This is news – but it’s hardly a surprise. Ready?
A study done by IAMRoadSmart (a saaaaaaaaaaaaaaaaafety outfit based in the UK) has discovered that tapping/swiping/pinching and just gawping at in-car “infotainment” screens “can substantially impair a driver’s reaction times.”
And in other news, chickens sometimes lay eggs.
But is the news distraction – from whatever source – or bad driving? There is a distinction to be made, on the principle that some people can’t walk and chew gum at the same time. Which is true. But it is also true that not all people are so afflicted. Maybe – arguably – the problem isn’t the tapping/swiping/pinching. Or even the texting.
Not per se.
To get a handle on why, consider that airplanes aren’t running into or over things – well, not usually. Almost all of them go up – stay up – and come down in an orderly, controlled manner. Notwithstanding the superabundance of potential distractions inside the cockpit of an airplane. There are panels of buttons and switches and screens; a Christmas tree array of lights that glow and blink. Buzzers and warnings galore.
Multiple LCD displays.
But the pilots deal with it all by dealing with it all as appropriate. They don’t check the weather at their destination airport on take-off roll. Once they have reached cruising altitude and the autopilot is on, then they check the weather.
It’s true, of course, that pilots are by definition high-skill people. The problem with driving is the accommodation of extremely low-skill people behind the wheel. Almost nothing is expected of drivers anymore except that they obey various rules, most of which have little and often nothing to do with maintaining control of a vehicle. The edicts prohibiting a right turn on red, irrespective of the absence of any traffic as a for-instance.
The government will sic armed thugs on people for not obeying such and other edicts – but is indifferent to the inability of many people to competently maneuver a car into a curbside parking spot without the “assistance” of technology. The demonstration of this basic competence is no longer required or even taught.
This tendency is then competence-proofed via more “assistance” technology – rather than the far simpler (and certainly safer) expectation of competence. Cars are fitted with electric motors that yank the steering wheel in what sensors and computers think is the right direction; this is styled Lane Keep Assist.
It is a measure of our era that non-handicapped people are presumed to require “assistance” to keep their car in its travel lane. Ditto Brake Assist and – of course – Park Assist – both systems premised on the lack of fundamental competencies once expected of 15-year-old student drivers.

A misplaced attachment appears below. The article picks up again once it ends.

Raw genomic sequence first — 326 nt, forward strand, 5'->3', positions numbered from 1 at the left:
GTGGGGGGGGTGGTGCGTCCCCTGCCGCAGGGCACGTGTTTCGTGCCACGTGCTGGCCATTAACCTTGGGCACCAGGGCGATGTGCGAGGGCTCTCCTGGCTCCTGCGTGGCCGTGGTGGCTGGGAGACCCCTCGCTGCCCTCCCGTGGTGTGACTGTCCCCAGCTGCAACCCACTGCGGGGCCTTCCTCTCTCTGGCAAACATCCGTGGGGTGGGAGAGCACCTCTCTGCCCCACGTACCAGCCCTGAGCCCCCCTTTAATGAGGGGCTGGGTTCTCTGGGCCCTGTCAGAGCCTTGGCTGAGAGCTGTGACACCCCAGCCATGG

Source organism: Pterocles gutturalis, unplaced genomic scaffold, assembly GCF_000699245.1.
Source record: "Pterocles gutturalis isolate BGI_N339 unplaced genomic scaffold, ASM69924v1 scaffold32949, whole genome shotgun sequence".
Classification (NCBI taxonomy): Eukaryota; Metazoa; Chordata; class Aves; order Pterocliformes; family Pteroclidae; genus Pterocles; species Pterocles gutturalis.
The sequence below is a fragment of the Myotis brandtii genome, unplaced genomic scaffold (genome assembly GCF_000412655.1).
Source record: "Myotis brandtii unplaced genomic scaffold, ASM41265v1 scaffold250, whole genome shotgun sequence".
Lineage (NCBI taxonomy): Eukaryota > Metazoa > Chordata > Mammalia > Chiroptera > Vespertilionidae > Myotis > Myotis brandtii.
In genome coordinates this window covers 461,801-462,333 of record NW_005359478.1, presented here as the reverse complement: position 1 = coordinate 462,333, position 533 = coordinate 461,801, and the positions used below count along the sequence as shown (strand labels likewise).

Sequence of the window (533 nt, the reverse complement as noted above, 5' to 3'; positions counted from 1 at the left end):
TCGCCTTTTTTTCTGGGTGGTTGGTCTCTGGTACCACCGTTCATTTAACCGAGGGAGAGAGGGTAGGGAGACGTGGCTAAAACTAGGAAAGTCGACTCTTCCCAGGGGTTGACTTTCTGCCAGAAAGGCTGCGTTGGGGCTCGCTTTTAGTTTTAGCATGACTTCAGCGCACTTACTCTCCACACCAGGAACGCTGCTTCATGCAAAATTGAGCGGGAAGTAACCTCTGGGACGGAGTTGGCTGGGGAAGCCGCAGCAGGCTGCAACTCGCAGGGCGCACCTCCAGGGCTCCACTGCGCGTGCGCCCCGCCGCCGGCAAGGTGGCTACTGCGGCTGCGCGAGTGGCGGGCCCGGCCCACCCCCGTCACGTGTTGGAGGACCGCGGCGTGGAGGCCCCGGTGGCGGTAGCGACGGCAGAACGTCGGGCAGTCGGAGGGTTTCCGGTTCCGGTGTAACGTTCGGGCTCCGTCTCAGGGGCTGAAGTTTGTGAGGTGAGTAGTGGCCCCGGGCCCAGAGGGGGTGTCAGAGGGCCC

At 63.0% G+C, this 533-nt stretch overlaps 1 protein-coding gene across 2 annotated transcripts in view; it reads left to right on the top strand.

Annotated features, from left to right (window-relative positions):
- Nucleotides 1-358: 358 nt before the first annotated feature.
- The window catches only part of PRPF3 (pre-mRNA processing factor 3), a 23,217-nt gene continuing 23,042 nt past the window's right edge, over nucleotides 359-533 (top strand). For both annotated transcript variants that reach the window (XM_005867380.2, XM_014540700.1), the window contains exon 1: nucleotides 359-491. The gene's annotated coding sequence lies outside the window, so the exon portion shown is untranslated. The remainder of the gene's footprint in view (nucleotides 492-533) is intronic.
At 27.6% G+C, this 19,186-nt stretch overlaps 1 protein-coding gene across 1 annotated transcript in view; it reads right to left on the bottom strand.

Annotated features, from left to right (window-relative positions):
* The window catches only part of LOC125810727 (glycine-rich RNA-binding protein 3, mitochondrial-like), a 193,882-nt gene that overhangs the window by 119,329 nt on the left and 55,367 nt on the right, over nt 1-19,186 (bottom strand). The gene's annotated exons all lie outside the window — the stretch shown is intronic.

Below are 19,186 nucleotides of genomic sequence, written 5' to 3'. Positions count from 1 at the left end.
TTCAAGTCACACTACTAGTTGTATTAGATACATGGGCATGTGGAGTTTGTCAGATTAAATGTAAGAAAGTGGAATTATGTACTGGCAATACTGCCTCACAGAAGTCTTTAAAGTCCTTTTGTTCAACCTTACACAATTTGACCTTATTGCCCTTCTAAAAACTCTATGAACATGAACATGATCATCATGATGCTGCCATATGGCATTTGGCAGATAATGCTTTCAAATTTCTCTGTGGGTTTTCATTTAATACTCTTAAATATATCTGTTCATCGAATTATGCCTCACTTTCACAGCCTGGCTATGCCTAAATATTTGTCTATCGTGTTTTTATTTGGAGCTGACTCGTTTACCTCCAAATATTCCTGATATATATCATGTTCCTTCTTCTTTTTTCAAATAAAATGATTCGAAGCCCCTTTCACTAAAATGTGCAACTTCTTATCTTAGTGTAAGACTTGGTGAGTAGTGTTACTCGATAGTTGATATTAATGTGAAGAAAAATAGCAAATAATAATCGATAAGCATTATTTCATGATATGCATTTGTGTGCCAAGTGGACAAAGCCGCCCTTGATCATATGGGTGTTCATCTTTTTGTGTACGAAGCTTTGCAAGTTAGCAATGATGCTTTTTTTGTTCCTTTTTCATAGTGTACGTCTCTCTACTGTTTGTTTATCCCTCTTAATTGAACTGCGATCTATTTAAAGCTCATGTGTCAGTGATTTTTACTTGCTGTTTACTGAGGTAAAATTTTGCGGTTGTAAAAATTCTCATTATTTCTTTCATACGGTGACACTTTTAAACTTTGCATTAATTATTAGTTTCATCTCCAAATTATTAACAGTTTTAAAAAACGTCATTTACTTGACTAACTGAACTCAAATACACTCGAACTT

Who were expected to graduate into drivers – presumptively no longer in need of “assistance.”
Some will still insist that the problem is the distractions – not the driving. But if so then everyone who drives a car with distractions must, ipso facto, be distracted and – logically – have lost control of their vehicle at one time or another. The problem, as always, with such generalizations is the pesky presence of exceptions.
As a car journalist, I drive the latest distraction-laden new cars. A different distraction-laden car every week. I go from one to the next before having had time to become instinctively familiar with any of them, in the way most people are with their personal cars – which they get used to over months and years of driving the same car every day.
I haven’t text-wrecked or tap/swipe bumped anyone. Ever.
It is not because I am Michael Schumacher’s lot boy, either. It is because I am focused on the act of driving when I drive. And because I learned to drive, back in the days when student drivers were expected to become minimally proficient and required to demonstrate basic competences – such as the not-Schumacherian ability to park curbside without “assistance.”
Attendant to this idea was the notion that if you lost control of your car, it wasn’t the car’s fault. Or anything in the car, either.
The fault was yours – the driver’s.
It’s a sound principle, in the same way that the old (and now defunct) idea that it was necessary to bring forth a victim rather than a statute in order to establish that a crime had been committed was, once upon a time, a canon of Western Civilization.
Which is now very much in need of “assistance.”
. . .
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